That is, to be truly successful in this quest, professional standards need to be engrained in the way planners work.
This requires a strong commitment and willingness to change.
So how do financial planners ensure they are acting as true professionals? Let’s discuss a few key areas below.
Raising the educational bar
One of the hallmarks of professionalism is a commitment to ongoing learning. Just as a lawyer or dentist needs to commit to constant on-the-job education and technical training, so too does a financial planner need to begin their career knowing that they will need to top up their knowledge and broaden their skill-set continuously.
The customer of the future will be better educated and empowered, so they will look for professionals with internationally recognised credentials.
For financial planners, these are Certified Financial Planner (CFP) professionals.
Australia is well positioned in this regard, with 5,544 CFPs according to the latest figures from the Financial Planning Standards Board.
I would encourage all financial planners who are not CFP professionals to make it their goal to secure this internationally recognised distinction – do it for yourself but most importantly do it for your clients.
Part of the journey towards professionalism for financial planning is to ensure a high-entry benchmark.
When you go to a doctor or a lawyer, for example, you expect they will have a university degree. The same will eventually be the case for financial planning.
This will become the expectation new clients have of their planner. And if we want financial planners to sit alongside respected professions like doctors, lawyers and accountants – this is a positive step.
A guiding principle of being a good adviser – a good professional – is to act in the best interests of your client. It is something that is intrinsic to any good financial planner – they always put their client’s interests first.
Just as a doctor seeks to provide the right diagnosis or treatment based on the evidence at hand, so too does a financial planner provide financial advice with an evidence-based approach.
But, more than this, a minimum requirement is for financial planners to be a member of a professional association with a code of conduct. This is something that is valued by their clients.
Service to the community is also important, either contributing to a charitable organisation like the Future2 Foundation or doing pro bono work. It provides an opportunity for many planners to service a part of the community they don’t normally deal with: disadvantaged Australians.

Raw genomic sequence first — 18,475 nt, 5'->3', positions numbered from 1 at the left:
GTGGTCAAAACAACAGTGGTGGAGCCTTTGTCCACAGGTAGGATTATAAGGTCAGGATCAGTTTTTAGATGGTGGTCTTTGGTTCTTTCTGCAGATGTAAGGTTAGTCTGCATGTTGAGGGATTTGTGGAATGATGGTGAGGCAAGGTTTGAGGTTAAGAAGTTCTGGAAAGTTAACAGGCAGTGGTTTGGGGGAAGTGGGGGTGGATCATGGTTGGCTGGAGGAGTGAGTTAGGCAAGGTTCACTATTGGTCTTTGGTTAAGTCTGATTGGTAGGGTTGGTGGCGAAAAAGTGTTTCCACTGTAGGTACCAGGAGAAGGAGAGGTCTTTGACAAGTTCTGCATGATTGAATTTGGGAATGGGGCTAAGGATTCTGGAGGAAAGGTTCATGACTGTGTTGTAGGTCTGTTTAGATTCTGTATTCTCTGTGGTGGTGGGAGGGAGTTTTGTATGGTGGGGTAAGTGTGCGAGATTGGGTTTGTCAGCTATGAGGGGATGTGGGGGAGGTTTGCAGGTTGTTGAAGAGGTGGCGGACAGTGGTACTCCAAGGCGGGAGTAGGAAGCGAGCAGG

Our experience has shown that for a structured pro bono program to be successful, a good partner is critical, especially one with a similar vision.
AMP has partnered with the Cancer Council to provide pro bono financial planning services to cancer patients.
The most profound outcome we have found through planner feedback is that pro bono work really drives home the value of advice to new planners and renews this feeling in planners who have been practising for a long time.
Working towards professionalism is a win-win for everyone. It greatly reduces the risk of a few bad apples destroying confidence in our industry and ensures customers receive the best quality financial advice, suited to their specific circumstances, when they seek the services of a financial planner.
This is a great thing for financial planning and those currently in or looking to enter the profession.
Clients and potential clients will have increased confidence in financial planners who rise to the challenge of meeting new professional standards.
They will know that the planners they’re dealing with are held to the highest standards and will entrust them with their future financial wellbeing.
At AMP, our hope is that the huge shifts being made by the collective financial planning community will contribute to bringing more advice to more Australians – that is a good thing for individuals but also a great thing for Australia.
1Roy Morgan Research, 2009 Single Source database, Roy Morgan Research, Melbourne, 2009 (unpublished).
2Lifewise/NATSEM Underinsurance Report, February 2010.
Steve Helmich is the director of financial planning, advice and services at AMP and the chair elect of the Financial Planning Standards Board.